A finite strain continuum theory is advanced for static and dynamic simulations of material
response under combined mechanical and magnetic fields. The general thermomechanical
theory accounts for nonlinear thermoelasticity, plastic flow from slip and twinning, damage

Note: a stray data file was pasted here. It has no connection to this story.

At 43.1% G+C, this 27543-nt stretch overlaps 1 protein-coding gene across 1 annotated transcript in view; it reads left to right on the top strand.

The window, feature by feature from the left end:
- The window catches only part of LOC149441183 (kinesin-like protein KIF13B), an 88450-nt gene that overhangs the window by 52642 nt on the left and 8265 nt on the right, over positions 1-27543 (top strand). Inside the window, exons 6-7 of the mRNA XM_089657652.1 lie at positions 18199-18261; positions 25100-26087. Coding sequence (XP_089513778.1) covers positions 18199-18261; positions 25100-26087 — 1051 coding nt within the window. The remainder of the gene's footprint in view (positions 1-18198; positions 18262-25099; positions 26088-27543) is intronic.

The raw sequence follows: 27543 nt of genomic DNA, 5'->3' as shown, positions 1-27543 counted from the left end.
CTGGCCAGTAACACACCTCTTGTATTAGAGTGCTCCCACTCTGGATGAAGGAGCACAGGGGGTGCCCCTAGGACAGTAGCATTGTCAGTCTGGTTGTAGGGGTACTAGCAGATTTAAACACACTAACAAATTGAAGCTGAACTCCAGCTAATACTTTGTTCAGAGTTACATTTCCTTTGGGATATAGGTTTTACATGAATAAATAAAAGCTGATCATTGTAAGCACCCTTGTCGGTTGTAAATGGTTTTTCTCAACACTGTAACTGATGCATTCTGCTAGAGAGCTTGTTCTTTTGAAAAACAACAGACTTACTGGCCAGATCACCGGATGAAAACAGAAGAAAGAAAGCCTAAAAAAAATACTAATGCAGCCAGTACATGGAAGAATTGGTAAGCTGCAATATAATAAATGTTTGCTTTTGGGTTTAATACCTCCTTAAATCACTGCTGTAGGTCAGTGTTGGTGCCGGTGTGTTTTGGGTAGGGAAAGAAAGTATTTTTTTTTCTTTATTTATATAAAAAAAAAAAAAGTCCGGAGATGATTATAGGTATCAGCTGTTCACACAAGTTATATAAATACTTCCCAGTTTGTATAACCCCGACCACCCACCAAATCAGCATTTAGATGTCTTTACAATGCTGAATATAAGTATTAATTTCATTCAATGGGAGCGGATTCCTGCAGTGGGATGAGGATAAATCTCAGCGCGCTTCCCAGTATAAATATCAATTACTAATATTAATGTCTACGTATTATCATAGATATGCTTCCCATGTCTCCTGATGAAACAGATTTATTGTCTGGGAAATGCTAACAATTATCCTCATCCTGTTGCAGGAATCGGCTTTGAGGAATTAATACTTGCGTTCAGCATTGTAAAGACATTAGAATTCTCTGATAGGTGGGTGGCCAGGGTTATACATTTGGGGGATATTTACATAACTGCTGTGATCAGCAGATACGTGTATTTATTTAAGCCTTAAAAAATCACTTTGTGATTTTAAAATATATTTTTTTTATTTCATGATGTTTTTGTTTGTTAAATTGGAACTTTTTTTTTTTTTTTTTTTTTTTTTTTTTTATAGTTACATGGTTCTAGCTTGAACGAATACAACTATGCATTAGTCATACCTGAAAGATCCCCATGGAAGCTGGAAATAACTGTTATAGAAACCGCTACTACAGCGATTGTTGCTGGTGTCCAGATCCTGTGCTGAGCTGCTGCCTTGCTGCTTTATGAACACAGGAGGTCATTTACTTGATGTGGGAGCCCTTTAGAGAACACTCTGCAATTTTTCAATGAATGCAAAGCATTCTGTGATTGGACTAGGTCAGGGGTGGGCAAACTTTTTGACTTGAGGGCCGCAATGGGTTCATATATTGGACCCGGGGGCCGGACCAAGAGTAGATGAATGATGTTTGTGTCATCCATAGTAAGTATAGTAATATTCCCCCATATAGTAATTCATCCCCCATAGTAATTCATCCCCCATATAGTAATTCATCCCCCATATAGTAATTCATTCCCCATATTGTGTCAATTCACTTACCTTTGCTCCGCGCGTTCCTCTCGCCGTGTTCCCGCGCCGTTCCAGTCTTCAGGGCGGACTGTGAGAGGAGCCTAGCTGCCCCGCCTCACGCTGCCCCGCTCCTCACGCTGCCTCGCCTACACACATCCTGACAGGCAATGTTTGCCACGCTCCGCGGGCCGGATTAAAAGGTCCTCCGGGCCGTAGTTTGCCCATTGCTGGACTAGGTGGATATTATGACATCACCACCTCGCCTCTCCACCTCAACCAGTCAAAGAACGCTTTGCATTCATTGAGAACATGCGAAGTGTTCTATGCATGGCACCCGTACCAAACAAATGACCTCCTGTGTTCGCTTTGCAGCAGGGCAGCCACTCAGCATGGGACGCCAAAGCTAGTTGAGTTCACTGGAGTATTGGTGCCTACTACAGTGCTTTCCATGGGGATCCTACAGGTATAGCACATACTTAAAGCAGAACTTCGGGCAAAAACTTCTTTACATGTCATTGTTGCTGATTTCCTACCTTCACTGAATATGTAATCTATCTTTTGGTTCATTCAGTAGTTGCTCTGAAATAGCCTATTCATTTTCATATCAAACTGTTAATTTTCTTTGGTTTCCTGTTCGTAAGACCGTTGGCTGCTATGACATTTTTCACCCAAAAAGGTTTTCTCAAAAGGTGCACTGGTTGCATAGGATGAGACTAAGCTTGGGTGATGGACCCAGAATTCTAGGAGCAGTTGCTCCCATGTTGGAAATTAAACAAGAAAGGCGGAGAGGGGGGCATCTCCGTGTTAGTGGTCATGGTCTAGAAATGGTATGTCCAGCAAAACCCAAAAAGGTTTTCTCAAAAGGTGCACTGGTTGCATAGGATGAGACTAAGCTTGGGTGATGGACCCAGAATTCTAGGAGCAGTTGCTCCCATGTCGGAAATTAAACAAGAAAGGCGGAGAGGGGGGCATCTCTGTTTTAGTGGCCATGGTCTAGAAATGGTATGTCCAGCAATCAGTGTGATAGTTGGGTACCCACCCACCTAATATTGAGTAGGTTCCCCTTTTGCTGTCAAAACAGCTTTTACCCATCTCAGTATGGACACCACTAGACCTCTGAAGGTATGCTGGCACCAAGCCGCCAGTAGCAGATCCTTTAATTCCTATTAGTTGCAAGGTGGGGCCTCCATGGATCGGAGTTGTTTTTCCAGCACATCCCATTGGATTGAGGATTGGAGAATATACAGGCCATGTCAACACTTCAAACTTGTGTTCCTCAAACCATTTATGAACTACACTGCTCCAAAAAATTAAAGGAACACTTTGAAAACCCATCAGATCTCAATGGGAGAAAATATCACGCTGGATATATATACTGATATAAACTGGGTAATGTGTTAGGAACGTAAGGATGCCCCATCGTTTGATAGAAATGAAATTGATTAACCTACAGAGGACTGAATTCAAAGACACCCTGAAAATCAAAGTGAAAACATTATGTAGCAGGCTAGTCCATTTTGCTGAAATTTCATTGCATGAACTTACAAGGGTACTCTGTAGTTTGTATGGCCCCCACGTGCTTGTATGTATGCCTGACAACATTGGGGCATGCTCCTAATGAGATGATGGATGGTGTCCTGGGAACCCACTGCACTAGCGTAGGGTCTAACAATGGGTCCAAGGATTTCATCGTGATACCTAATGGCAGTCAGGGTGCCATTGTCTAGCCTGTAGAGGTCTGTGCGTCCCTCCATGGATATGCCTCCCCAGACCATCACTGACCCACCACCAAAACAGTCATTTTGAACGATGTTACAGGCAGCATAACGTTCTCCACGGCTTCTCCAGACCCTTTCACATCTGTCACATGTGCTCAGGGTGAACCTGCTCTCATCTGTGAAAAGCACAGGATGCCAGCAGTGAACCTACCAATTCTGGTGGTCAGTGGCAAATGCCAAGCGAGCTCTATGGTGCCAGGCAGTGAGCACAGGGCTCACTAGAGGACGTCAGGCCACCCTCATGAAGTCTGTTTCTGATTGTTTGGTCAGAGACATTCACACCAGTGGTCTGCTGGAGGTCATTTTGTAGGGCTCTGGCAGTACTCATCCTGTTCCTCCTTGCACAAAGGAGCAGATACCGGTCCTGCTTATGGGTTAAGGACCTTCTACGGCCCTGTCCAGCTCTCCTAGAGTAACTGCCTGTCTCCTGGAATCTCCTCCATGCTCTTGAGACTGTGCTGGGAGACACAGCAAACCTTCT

mechanics from voids, and phase transformations. Maxwell’s equations are implemented in the Galilean approximation. Effects of electromechanical body forces, Maxwell’s stress, and magnetostriction are included, as are forces and heating from electric currents in conductors. Several assumptions are introduced to facilitate calculations in the context of finite element methods with explicit dynamics. These include assumptions of small deviatoric elastic strains, an additive decomposition of the spatial deformation rate tensor, and a composite flow rule for mechanisms of slip, twinning, and deviatoric deformation of phase transformations whose individual contributions cannot be discerned from experimental data. Of particular interest are ferrous solids whose phase changes and interactions are affected by external magnetic fields. Predictions for compression of pure iron, in comparison with experimental data and prior analytical results, verify suitability of modeling assumptions. Further calculations demonstrate efficacy of the model for reproducing experimental findings on ferrous alloys of the same chemical composition but with two different prior heat treatments, leading to different initial microstructures. These alloys are deformed quasi-statically, in tension, with and without transverse fields. Effects of magnetic field on kinetic barriers are discovered to be more influential on phase transitions than magnetic Gibbs free energy differences between phases.